"Hurricane Katrina struck the Gulf Coast in late August 2005, causing catastrophic wind damage and flooding in several states, and a massive dislocation of victims across the country. The storm is one of the worst natural disasters in the nation's history. Early estimates are that hundreds of people were killed and about one million displaced. In response to a series of disasters and terrorist attacks over the past decade, and especially since the terror attacks of 2001, Congress, the Administration, state and local governments and the private sector have made investments to improve disaster preparedness and response. New federal authorities and programs to strengthen the nation's public health system were introduced in comprehensive bioterrorism preparedness legislation in 2002. Congress also created a new Department of Homeland Security (DHS) in 2002 to provide national leadership for coordinated preparedness and response planning. A new National Response Plan (NRP), launched by DHS in December 2004, has met its first major test in the response to Hurricane Katrina. According to the NRP, the Department of Health and Human Services (HHS) is tasked with coordinating the response of the public health and medical sectors following a disaster. HHS works with several other agencies to accomplish this mission, which includes assuring the safety of food, water and environments, treating the ranks of the ill and injured, and identifying the dead. HHS activities are coordinated with those of other lead agencies under the overall leadership of DHS."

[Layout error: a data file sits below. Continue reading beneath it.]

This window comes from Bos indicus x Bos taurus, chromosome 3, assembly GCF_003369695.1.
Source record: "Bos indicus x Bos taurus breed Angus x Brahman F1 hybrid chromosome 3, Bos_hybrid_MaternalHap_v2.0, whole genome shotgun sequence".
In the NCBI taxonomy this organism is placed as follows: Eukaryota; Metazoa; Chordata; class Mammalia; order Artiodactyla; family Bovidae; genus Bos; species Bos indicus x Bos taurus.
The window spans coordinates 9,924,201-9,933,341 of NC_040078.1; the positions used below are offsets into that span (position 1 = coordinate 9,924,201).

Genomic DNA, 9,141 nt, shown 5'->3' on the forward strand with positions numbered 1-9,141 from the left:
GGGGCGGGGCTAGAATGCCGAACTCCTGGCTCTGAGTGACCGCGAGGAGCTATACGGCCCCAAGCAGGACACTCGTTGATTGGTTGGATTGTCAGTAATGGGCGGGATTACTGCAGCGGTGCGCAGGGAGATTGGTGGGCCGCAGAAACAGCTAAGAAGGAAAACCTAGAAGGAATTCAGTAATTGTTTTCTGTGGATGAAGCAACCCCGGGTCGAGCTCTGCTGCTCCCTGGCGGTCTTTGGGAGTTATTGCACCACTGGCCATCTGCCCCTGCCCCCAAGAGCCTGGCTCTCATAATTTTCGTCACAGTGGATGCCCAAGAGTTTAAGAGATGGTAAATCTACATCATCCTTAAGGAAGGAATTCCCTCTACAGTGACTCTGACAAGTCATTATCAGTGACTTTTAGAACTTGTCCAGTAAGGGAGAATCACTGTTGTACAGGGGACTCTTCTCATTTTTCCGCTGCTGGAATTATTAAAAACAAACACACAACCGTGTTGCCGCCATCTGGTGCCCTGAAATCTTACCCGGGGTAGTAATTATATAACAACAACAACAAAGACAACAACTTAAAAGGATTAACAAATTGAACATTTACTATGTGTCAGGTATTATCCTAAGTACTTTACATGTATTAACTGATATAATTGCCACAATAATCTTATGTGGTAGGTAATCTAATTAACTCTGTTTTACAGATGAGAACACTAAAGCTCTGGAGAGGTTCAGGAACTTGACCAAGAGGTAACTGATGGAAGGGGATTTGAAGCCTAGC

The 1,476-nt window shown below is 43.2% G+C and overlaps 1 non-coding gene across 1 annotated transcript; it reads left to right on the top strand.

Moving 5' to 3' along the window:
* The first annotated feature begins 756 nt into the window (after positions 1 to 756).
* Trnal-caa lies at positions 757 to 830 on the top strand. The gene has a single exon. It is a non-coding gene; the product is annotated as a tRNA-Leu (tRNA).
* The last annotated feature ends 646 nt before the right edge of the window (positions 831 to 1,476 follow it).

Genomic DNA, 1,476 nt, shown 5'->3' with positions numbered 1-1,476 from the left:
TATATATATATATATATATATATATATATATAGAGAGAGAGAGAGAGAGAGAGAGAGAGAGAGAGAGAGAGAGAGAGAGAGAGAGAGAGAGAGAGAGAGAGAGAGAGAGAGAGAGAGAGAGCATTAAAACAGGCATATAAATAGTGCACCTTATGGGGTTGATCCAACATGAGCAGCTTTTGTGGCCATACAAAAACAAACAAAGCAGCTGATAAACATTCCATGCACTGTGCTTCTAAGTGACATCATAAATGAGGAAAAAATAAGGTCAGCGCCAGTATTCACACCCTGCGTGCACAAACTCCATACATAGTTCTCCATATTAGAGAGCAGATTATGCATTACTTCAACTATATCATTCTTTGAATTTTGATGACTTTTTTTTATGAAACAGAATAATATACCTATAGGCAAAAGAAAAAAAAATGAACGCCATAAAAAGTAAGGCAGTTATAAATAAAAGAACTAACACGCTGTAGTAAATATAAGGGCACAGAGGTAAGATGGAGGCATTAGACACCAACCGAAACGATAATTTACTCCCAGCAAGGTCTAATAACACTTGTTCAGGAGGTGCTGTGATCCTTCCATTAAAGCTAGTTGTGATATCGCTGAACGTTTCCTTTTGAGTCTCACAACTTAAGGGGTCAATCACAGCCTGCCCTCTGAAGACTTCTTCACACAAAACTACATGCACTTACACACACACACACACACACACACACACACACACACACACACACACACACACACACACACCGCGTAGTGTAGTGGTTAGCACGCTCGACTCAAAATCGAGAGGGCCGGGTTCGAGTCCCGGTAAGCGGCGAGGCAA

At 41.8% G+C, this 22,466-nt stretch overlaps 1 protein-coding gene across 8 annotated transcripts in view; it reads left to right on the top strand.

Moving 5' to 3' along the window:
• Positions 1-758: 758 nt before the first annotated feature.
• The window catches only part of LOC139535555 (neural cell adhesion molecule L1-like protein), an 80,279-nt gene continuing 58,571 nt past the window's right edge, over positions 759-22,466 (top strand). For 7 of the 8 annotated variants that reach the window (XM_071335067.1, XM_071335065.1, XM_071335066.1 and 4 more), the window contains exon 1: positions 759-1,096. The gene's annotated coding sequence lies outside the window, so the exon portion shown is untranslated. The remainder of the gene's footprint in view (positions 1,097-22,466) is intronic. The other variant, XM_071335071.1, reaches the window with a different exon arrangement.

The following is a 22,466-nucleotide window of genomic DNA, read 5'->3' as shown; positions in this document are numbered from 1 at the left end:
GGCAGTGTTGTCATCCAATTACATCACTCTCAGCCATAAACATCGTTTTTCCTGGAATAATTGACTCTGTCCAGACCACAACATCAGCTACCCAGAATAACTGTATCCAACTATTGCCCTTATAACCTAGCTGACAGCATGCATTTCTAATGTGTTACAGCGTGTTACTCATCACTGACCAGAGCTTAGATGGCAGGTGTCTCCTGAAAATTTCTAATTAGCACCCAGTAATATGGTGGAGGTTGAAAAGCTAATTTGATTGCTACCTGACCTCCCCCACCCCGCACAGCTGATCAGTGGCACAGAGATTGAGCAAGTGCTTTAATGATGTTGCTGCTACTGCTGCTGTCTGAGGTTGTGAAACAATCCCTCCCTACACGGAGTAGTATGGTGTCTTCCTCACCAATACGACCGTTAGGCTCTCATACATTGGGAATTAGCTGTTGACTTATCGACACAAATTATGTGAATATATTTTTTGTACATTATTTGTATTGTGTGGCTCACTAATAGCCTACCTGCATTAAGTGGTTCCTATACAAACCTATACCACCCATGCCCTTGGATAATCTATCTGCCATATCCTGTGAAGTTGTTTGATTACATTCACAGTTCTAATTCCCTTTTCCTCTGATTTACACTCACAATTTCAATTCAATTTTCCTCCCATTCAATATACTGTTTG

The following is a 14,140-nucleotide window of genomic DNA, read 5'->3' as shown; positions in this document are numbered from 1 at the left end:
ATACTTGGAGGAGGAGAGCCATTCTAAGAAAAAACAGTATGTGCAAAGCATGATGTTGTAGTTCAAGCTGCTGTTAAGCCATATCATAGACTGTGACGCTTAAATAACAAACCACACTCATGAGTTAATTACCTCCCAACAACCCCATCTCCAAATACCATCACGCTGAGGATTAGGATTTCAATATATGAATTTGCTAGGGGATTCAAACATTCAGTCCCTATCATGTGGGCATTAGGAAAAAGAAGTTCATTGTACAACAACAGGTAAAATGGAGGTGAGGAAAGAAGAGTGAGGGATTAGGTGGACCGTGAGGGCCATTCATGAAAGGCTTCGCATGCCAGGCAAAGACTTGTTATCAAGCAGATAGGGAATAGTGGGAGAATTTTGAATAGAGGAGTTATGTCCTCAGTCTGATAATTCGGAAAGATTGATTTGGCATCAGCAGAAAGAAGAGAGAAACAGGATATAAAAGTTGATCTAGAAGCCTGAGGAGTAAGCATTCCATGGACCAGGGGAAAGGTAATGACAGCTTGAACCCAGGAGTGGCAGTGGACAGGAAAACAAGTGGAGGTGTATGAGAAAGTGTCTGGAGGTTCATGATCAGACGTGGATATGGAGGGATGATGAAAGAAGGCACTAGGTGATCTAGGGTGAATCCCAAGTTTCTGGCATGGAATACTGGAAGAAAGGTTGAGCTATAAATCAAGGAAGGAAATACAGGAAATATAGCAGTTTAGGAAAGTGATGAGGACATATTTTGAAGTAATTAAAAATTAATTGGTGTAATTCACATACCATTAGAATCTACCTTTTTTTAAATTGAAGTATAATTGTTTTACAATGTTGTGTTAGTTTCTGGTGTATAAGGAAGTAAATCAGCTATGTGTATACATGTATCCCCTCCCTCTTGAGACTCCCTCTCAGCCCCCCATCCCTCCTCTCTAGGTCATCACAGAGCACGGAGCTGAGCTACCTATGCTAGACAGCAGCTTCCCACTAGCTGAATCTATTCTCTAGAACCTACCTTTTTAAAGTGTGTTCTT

CRS Report for Congress, RL33096